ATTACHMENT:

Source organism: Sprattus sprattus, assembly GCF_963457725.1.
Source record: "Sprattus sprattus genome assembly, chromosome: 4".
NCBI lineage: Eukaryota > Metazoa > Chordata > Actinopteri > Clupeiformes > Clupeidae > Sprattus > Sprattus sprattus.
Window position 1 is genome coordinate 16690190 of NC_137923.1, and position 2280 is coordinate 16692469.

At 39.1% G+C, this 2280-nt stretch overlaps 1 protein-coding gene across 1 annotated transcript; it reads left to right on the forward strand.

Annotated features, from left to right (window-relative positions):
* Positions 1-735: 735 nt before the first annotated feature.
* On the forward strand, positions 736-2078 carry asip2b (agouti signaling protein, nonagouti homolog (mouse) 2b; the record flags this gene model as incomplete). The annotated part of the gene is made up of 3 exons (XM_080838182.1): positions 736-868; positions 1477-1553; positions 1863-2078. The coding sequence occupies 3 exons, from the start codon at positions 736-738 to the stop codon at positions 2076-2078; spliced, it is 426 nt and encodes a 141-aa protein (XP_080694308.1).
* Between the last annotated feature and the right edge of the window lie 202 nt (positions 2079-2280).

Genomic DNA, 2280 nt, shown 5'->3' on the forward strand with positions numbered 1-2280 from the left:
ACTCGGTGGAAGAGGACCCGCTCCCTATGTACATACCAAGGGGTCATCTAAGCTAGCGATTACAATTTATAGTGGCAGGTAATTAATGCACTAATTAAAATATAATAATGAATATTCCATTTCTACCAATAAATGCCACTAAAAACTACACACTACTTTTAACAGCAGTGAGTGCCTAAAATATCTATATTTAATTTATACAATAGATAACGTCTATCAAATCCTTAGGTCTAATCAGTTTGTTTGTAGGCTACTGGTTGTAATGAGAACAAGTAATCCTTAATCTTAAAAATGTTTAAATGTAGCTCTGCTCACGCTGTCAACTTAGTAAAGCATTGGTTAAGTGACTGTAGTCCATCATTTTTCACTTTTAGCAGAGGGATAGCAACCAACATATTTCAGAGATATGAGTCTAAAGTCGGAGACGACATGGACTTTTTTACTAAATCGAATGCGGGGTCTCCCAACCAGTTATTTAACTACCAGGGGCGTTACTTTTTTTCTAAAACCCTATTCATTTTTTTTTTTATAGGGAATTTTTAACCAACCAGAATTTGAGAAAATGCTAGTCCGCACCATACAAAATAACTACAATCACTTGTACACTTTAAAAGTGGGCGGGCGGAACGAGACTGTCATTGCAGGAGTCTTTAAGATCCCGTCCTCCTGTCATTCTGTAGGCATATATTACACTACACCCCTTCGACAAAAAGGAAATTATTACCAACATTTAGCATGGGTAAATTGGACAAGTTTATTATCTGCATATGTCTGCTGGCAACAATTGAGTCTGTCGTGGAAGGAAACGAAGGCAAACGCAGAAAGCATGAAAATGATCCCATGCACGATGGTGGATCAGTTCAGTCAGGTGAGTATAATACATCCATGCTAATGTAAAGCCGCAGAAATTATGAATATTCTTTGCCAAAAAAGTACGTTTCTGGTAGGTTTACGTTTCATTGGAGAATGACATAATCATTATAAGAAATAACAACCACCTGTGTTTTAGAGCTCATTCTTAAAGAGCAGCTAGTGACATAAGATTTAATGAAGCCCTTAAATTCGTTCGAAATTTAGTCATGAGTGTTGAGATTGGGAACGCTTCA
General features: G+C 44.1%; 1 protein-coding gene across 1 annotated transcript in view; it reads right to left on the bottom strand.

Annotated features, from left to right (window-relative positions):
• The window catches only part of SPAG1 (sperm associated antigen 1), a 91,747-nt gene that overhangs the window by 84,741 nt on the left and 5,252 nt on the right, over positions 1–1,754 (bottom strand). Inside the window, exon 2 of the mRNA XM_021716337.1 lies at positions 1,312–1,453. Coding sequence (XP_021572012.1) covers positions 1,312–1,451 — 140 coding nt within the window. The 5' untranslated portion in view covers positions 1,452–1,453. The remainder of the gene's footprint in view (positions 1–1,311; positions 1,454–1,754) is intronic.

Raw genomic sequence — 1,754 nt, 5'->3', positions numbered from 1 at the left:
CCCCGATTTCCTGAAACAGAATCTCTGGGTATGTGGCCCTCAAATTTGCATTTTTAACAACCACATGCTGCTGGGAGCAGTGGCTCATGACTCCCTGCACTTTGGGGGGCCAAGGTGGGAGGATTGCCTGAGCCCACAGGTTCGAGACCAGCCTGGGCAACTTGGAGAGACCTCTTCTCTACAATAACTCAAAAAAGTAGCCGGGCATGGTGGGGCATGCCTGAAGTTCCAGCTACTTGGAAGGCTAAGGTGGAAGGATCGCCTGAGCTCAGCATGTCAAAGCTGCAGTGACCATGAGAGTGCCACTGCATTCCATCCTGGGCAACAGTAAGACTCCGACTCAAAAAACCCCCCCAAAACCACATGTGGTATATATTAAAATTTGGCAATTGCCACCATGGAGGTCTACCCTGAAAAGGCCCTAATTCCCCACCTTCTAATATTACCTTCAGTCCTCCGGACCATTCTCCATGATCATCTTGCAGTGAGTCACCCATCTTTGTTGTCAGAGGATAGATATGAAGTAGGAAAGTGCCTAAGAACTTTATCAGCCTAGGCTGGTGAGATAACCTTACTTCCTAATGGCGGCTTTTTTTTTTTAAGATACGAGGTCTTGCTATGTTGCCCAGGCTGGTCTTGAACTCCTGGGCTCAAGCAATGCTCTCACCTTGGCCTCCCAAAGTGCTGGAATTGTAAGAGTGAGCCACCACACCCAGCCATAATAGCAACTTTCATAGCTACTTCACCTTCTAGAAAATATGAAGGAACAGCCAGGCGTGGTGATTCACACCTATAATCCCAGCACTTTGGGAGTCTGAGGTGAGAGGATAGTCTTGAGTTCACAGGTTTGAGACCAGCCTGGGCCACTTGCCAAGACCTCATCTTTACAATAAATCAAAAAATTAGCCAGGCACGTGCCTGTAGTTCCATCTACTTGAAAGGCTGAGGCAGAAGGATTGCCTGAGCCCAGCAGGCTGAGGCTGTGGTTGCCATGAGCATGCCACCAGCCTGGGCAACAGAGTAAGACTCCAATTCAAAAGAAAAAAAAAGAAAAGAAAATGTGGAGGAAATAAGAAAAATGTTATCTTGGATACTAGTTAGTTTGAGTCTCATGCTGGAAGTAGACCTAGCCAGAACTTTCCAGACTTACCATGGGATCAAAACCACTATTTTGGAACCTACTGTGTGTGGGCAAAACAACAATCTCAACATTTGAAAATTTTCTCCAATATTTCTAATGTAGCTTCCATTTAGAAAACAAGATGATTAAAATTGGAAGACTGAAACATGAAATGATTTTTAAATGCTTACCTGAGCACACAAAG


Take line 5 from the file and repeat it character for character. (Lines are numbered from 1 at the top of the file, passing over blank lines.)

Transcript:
At 39.1% G+C, this 2280-nt stretch overlaps 1 protein-coding gene across 1 annotated transcript; it reads left to right on the forward strand.